I’ve been delving into the popular sci-fi series The X-Files for a while now, making many attempts and failures to engage with its first season. Since the summer, and I’ve been weaving in and out through the series’ various episodes, trying to piece the gigantic enterprise together. It may seem strange for me to go back and recap an over two decades old television show, in some ways that type of thing is what the blog was built for. Join me this week for the Michael Lange directed and Chris Carter and Howard Gordon written seventeenth episode!
Last episode, “EBE,” tracked the conspiracy away from the existence of aliens somewhat and towards the motives the government has in covering them up. On a rewatch, the Monster of the Week episodes sometimes tend to be better than the mythology ones, because you already know the mythology of The X-Files is too drawn out and convoluted to make much sense. The Monster of the Week episodes however, only have to sustain a mythology across 45 mins of screen time instead of years of episodes. However, in the case of “Miracle Man,” things might more or less add up in the end, but that doesn’t mean you’ll be left with a compelling episode.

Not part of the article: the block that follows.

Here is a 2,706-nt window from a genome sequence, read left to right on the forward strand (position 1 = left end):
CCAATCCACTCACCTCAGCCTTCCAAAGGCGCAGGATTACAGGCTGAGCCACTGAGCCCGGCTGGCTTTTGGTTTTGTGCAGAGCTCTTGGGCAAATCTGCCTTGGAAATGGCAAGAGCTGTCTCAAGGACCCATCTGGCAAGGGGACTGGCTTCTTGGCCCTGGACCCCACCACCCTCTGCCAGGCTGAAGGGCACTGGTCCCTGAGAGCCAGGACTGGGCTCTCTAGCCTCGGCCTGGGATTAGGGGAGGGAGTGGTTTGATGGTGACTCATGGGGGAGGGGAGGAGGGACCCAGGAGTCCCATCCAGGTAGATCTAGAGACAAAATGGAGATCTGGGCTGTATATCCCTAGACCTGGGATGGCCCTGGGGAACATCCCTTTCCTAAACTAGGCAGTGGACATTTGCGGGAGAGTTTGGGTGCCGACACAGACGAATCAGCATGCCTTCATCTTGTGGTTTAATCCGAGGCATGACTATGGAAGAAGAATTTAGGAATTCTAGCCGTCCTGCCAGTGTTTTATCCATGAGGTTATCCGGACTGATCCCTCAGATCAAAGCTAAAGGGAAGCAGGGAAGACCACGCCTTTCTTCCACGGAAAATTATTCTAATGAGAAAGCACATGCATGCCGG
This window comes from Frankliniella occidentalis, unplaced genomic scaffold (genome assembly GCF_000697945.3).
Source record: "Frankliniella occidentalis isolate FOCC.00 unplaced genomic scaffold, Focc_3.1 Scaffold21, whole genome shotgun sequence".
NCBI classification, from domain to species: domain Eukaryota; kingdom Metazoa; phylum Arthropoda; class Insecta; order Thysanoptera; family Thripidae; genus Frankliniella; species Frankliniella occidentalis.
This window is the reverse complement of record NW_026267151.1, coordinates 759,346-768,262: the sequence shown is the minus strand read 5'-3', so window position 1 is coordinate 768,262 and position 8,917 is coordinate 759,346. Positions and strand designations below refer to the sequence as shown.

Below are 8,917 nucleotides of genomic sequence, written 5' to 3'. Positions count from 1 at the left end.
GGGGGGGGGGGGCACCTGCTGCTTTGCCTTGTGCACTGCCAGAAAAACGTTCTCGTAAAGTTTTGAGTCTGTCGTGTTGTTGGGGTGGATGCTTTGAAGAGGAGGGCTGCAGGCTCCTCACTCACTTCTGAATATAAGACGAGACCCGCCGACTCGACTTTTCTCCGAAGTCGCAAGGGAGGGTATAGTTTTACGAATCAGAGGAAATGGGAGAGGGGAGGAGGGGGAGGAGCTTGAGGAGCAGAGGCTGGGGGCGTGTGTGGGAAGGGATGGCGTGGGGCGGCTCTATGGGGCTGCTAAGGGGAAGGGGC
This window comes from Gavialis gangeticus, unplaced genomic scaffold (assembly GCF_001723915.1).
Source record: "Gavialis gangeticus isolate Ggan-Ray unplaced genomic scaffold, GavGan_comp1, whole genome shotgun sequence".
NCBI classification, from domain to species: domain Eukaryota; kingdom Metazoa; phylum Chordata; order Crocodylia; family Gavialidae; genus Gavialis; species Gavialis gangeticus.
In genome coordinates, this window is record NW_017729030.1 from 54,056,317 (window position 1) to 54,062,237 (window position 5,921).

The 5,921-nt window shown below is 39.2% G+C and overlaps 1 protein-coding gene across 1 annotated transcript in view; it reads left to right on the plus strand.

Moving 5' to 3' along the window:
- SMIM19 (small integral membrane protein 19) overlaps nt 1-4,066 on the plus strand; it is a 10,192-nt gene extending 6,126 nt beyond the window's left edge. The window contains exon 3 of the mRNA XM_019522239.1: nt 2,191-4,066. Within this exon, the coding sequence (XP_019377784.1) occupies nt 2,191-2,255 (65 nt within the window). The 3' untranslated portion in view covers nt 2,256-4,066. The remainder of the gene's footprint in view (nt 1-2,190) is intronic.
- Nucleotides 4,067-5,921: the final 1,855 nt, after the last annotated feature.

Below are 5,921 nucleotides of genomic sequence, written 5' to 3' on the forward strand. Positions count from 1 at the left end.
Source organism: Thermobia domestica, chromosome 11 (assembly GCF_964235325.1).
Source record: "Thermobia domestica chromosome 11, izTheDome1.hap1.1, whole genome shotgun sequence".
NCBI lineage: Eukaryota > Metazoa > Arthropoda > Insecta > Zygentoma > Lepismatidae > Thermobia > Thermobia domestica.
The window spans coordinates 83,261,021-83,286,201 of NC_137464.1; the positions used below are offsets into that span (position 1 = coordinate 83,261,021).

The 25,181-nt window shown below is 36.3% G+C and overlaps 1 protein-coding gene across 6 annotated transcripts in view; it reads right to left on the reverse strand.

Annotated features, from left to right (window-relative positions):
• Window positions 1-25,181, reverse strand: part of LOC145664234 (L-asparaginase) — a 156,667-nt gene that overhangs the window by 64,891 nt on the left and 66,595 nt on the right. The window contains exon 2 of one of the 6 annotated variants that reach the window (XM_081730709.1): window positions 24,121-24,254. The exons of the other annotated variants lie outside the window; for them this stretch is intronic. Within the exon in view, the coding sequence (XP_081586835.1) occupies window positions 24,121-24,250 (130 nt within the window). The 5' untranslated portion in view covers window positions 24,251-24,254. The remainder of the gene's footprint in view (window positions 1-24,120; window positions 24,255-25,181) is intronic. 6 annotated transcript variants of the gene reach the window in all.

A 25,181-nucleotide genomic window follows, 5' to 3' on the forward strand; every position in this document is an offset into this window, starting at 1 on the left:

In the cold open, we see a child accompanied by his father raise the dead, literally. Reverend Calvin Hartley (George Gerdis) instructs his young boy Samuel to lay his hands on the body of a burning victim (Leonard Vance, played by Dennis Lipscomb) so that he may live again. The kid says a bunch of Southern Baptist sounding words, and it works. Vance is brought by to life, but that doesn’t mean he’s necessarily happy about it. He keeps it to himself though, and allows himself to be toted around the South with the Hartleys, testifying to the power of God that works through Samuel (now played by Scott Bairstow). Scully and Mulder are called into investigate when the power of God that works through Samuel produces some sour results, the deaths of those who come to be healed.
The episode mostly focuses on Samuel and his crisis of faith, which just didn’t really seem to be that interesting. I’m not sure if it was the writing or the actor’s performance, but the whole examination seemed brutally obvious. The relationship to The X-Files isn’t very well handled either, Mulder spouts some mumbo-jumbo about Samuel’s healing perhaps being an ability to manipulate the electro-magnetic system that governs the human body, whereas Scully doesn’t really have any theories that are better. (I love you Scully, but just because there is a bunch of literature on spontaneous cures doesn’t mean that it explains them.) They don’t really resolve anything, and the episode seems to be arguing that Samuel is blessed by God or something, painting him as quite a Christ-like figure throughout the episode. The plague of locusts might have been faked by the killer, and the killer also perpetrated the murders that Mulder and Scully were called in to solve, but the duo is no closer to figuring out how Samuel healed everyone in the first place.